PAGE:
Bloomberg News

Clean-Tech Companies Should Get 10-Year Tax Breaks, Hundt Says

October 06, 2011

Oct. 6 (Bloomberg) -- Reed Hundt, head of the Coalition for Green Capital, said alternative-energy companies should be given a 10-year tax break on profits as a way to create jobs and stimulate innovation in clean technology.

Hundt, who was chairman of the U.S. Federal Communications Commission from 1993 to 1997, is working with the government as well as Silicon Valley venture capital and private equity firms to ensure that money is still available for clean-energy projects after the collapse of Solyndra LLC last month.

“Step one is that the Silicon Valley venture community has to stand up for the fundamental idea that success can come from failure,” Hundt said in an interview at a clean-tech conference yesterday in Redwood City, California. “And this is a Congress that hates taxes, so how about eliminating all income tax on the sale of clean-energy goods or services for the next decade.”

Solyndra, a solar-panel maker in Fremont, California, fired 1,100 workers and filed for bankruptcy on Sept. 6, two years after receiving a $535 million loan guarantee from the U.S. Department of Energy. The company’s downfall doesn’t change the need for the production of biofuels, solar power and technology that helps reduce energy consumption, Hundt said.

State Initiatives

In addition to making proposals to Congress, Hundt’s Washington-based nonprofit is working with individual states to make capital more available. In June, Connecticut adopted a measure for a so-called green bank, designed to provide low-cost financing for energy-efficiency projects. The project will be funded by a surcharge on residential and commercial electric bills amounting to about $30 million a year.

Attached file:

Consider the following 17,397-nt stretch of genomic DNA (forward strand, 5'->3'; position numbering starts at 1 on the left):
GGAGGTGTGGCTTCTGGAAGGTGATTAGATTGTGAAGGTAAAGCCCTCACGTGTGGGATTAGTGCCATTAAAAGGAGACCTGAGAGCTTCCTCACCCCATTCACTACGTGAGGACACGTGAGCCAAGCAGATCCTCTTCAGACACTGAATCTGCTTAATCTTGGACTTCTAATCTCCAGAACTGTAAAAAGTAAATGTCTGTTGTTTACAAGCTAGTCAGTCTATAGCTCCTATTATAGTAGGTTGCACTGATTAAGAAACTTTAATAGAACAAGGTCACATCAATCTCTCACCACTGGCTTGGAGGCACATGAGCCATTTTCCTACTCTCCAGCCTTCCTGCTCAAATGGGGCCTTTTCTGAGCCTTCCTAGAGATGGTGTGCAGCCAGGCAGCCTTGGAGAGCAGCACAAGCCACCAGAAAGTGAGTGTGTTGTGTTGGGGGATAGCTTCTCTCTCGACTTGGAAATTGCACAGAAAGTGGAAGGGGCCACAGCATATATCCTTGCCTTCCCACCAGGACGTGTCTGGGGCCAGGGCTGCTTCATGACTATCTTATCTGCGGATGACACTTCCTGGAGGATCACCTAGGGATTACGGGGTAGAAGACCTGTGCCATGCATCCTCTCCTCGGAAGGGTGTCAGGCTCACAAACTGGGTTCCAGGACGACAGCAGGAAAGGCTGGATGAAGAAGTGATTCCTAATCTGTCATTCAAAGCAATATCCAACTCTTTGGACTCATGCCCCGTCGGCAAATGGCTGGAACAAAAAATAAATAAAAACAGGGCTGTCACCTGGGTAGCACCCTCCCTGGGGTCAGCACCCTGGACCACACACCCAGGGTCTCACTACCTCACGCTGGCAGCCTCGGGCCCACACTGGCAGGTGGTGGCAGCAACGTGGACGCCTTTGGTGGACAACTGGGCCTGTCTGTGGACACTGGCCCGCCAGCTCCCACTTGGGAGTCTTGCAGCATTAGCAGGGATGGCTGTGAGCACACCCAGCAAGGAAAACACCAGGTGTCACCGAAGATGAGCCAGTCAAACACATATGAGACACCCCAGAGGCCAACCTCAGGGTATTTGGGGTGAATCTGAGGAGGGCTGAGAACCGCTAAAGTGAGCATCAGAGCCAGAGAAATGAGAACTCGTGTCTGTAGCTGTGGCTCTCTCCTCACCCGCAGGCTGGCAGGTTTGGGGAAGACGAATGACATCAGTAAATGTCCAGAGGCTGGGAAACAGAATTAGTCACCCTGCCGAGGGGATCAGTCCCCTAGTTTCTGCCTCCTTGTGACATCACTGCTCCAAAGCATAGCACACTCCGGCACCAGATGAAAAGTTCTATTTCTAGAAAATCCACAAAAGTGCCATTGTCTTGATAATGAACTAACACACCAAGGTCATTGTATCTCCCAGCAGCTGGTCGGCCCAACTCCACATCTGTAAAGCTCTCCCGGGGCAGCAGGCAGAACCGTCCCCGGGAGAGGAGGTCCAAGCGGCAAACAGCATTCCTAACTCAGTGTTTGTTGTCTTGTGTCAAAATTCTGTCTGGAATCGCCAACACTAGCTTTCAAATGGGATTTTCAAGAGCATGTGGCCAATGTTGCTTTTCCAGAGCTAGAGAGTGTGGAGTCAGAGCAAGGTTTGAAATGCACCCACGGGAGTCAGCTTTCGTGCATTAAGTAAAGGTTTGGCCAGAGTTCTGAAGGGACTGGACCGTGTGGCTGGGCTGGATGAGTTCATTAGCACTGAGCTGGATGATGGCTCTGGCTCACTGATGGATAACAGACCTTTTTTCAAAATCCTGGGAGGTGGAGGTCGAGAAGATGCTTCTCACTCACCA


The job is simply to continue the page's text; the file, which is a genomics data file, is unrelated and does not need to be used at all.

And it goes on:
Legislators in Oregon, Michigan, Pennsylvania, Ohio and New York have reached out to Hundt’s coalition to do something similar, he said.

Venture funding of clean-tech companies fell 4.5 percent in the first half of this year to $2.17 billion from $2.27 billion a year earlier, according to the National Venture Capital Association. Still, the $1.23 billion invested in the first quarter marked the second-highest period ever, after the second quarter of 2010, the NVCA said.

That won’t slow down just because Solyndra is being scrutinized, said Jim Fulton, co-chair of the clean energy and technologies group at law firm Cooley LLP in Palo Alto, California, which sponsored the conference. Congressional Republicans are leading an investigation into Solyndra’s loan guarantee, and the company faces a probe by the FBI.

“Solyndra will not be a defining moment in clean-tech history,” Fulton said in an interview. “There is an alternative universe in Washington, D.C., and politics that is blowing this out of proportion.”

Hundt, 63, also works with the Aspen Institute, which describes itself as a “venue for discussing and acting on critical issues,” and worked on President Barack Obama’s transition team from 2008 to 2009. He serves on the board of Intel Corp., the world’s biggest semiconductor company, and Serious Energy Inc., formerly Serious Materials, which provides software for building owners and developers.

--Editors: Jillian Ward, Lisa Rapaport

To contact the reporter on this story: Ari Levy in San Francisco at Alevy5@bloomberg.net

To contact the editors responsible for this story: Tom Giles at tgiles5@bloomberg.net


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